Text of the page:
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Genetic and Rare Diseases Information Center (GARD)

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Tietze syndrome


Other Names for this Disease

  • Chondropathia tuberosa
  • Costochondral junction syndrome
  • Tietze's syndrome
See Disclaimer regarding information on this site. Some links on this page may take you to organizations outside of the National Institutes of Health.

Overview

What is Tietze syndrome?

What are the signs and symptoms of Tietze syndrome?

What causes Tietze syndrome?

How might Tietze syndrome be treated?

What is Tietze syndrome?

Tietze syndrome is an inflammatory condition characterized by chest pain and swelling of the cartilage that joins the upper ribs to the breastbone (costochondral junction). Signs and symptoms may include mild to severe pain, which can begin gradually or suddenly; the pain may worsen due to sneezing, coughing or strenuous activity. In some cases, pain may spread to the neck, shoulders or arms. While the exact cause of Tietze syndrome is not known, some cases may occur secondary to other disorders such as psoriatic arthritis. It is generally considered a benign condition and may resolve on its own without treatment. Management may include minimizing physical activity; applying local heat; and taking pain medications and/or nonsteroidal anti-inflammatory drugs. Tietze syndrome is sometimes confused with a similar condition called costochondritis which is characterized by painful, tender, but non-swollen costochondral joints.[1][2]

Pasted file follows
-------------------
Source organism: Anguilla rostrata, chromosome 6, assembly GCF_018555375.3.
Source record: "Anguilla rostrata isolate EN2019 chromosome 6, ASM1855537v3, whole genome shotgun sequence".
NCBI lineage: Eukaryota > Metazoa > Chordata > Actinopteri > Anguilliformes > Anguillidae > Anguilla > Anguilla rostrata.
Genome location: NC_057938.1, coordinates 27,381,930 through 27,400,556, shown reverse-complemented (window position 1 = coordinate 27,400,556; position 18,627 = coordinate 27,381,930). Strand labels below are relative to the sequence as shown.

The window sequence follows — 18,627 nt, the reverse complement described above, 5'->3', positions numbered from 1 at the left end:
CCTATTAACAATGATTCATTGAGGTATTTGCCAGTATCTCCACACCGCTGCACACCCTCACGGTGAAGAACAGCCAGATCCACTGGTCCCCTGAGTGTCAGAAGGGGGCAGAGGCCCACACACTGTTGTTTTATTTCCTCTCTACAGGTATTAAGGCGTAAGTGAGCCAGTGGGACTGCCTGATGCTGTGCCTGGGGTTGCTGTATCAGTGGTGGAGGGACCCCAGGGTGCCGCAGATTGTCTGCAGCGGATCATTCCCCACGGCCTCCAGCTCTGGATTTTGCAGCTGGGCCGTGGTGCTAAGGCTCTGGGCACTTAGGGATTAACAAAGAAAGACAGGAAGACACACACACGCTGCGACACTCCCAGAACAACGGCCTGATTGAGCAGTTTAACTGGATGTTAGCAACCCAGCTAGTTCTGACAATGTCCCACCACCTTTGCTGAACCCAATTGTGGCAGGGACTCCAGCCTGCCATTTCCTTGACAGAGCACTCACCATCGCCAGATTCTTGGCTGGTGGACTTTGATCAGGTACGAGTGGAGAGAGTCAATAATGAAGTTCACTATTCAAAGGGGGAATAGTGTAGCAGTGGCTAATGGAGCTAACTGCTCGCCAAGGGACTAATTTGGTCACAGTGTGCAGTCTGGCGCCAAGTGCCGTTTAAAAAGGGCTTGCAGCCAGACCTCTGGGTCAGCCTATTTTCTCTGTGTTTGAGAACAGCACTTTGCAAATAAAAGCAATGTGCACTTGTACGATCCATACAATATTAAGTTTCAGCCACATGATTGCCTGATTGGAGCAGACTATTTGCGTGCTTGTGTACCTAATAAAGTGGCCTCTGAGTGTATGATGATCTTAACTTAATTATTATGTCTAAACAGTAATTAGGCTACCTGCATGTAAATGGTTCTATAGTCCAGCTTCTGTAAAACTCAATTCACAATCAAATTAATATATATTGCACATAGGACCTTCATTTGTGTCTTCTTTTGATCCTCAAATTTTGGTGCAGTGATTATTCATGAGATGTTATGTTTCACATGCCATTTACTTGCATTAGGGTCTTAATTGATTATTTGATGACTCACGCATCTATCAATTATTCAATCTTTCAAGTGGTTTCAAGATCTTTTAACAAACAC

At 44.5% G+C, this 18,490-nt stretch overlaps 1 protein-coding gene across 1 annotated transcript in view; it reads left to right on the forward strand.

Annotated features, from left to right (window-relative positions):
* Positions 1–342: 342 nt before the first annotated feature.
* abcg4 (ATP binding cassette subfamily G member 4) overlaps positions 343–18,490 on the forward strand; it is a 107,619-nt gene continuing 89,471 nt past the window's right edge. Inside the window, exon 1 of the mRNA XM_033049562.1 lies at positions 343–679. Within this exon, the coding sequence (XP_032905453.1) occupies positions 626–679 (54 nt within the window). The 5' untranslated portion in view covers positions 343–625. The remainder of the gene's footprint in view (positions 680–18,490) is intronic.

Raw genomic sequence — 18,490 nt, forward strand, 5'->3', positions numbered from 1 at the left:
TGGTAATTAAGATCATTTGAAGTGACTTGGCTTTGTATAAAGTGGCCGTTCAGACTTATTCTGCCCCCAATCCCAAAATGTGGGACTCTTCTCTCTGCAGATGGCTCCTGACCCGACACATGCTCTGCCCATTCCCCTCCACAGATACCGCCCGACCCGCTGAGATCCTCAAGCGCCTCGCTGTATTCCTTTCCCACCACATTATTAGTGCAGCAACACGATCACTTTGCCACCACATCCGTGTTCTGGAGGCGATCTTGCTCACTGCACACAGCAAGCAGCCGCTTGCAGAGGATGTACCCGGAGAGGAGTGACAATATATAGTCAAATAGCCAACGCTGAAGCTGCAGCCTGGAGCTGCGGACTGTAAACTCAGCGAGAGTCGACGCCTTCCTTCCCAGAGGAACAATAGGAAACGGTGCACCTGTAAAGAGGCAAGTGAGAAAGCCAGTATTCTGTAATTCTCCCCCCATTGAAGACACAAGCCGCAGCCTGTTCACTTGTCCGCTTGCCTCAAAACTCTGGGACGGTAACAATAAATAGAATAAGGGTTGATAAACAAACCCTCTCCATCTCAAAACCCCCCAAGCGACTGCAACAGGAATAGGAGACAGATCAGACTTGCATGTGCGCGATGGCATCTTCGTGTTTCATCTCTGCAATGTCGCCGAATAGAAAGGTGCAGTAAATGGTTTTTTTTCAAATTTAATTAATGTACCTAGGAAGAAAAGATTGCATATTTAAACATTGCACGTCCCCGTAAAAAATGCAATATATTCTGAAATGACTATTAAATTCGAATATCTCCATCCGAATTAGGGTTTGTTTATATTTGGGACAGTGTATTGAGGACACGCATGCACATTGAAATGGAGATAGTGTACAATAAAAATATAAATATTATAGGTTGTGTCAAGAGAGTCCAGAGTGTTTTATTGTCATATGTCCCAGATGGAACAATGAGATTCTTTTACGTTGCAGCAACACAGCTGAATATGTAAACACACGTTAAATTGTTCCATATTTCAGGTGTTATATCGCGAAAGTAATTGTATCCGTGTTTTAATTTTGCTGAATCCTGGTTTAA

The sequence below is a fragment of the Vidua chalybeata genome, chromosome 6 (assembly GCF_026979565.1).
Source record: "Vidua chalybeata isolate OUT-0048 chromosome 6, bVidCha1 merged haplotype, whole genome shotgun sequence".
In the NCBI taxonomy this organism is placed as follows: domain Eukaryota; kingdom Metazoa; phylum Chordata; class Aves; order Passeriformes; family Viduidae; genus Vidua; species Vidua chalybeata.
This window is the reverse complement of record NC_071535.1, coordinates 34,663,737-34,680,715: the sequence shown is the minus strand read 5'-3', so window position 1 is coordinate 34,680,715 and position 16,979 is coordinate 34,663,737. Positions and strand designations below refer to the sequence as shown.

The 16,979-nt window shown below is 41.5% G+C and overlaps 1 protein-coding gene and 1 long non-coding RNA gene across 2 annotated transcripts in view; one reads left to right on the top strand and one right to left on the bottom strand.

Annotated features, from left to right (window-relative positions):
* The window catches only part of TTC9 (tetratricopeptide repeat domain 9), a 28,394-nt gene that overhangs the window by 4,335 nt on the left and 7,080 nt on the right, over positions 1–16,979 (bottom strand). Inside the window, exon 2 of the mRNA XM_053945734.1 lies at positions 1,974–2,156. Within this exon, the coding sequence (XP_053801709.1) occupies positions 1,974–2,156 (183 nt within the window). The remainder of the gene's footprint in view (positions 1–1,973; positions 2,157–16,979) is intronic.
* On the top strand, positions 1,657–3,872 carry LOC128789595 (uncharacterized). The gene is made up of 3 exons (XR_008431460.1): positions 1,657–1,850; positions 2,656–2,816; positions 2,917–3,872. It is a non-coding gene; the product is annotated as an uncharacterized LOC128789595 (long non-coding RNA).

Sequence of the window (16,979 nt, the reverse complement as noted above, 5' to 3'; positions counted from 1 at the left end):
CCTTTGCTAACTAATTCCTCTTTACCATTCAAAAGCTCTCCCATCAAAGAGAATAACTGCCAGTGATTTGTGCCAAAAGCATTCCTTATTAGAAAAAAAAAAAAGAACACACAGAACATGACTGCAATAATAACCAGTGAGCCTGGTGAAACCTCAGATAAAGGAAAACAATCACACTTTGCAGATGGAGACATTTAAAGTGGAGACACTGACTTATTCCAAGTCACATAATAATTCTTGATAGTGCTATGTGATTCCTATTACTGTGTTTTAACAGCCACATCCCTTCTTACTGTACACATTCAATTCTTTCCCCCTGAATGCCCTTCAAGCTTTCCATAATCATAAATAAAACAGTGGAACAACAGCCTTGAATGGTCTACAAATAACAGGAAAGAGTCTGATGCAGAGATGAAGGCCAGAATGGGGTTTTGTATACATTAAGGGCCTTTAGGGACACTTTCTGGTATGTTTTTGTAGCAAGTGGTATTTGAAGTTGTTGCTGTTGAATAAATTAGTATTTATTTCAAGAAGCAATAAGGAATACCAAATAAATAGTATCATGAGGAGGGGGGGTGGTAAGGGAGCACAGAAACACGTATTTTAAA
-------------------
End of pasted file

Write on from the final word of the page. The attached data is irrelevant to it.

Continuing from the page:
Last updated: 9/24/2013

What are the signs and symptoms of Tietze syndrome?

Signs and symptoms of Tietze syndrome usually occur in young adulthood (in individuals under 40 years of age). More than 70% of cases occur on only one side (unilateral) and affect one joint. The most common symptom is chest pain, which can range from mild to severe and can begin gradually or suddenly. Pain is typically localized to the affected area, but it can spread to other areas such as the arms and shoulders. Coughing, sneezing, deep breathing, and lying prone (face down) may worsen the pain. The affected joint is typically tender and swollen. While the pain associated with Tietze syndrome usually subsides after several weeks or months, the swelling may persist.[2][1]
Last updated: 9/24/2013

What causes Tietze syndrome?

The exact underlying cause of Tietze syndrome is currently unknown. Some researchers have speculated that small injuries to the anterior chest wall may contribute to the development of the condition. Some cases may occur secondary to other disorders such as psoriatic arthritis.[2]
Last updated: 9/24/2013

How might Tietze syndrome be treated?

In some individuals, the pain associated with Tietze syndrome resolves on its own without any treatment. Management options for others may include avoidance of strenuous activity; applying local heat; taking pain medications and/or nonsteroidal anti-inflammatory drugs; and receiving local corticosteroid injections. Although the pain usually subsides after several weeks or months, swelling may persist.[3][2][1]
Last updated: 9/24/2013

References
  1. Tietze syndrome. NORD. April 16, 2008; http://www.rarediseases.org/rare-disease-information/rare-diseases/byID/637/viewAbstract. Accessed 9/23/2013.
  2. Gijsbers E, Knaap SF. Clinical presentation and chiropractic treatment of Tietze syndrome: A 34-year-old female with left-sided chest pain. J Chiropr Med. March 2011; 10(1):60-63.
  3. Liu NYN, Canoso JJ. Periarticular Rheumatic Disorders. In: Greene HL, Levinson W, Modest GA, Mulrow CD, Scherger JE, Young MJ. Noble: Textbook of Primary Care Medicine, 3rd ed. Philadelphia, PA: Mosby; 2001;


Other Names for this Disease
  • Chondropathia tuberosa
  • Costochondral junction syndrome
  • Tietze's syndrome
See Disclaimer regarding information on this site. Some links on this page may take you to organizations outside of the National Institutes of Health.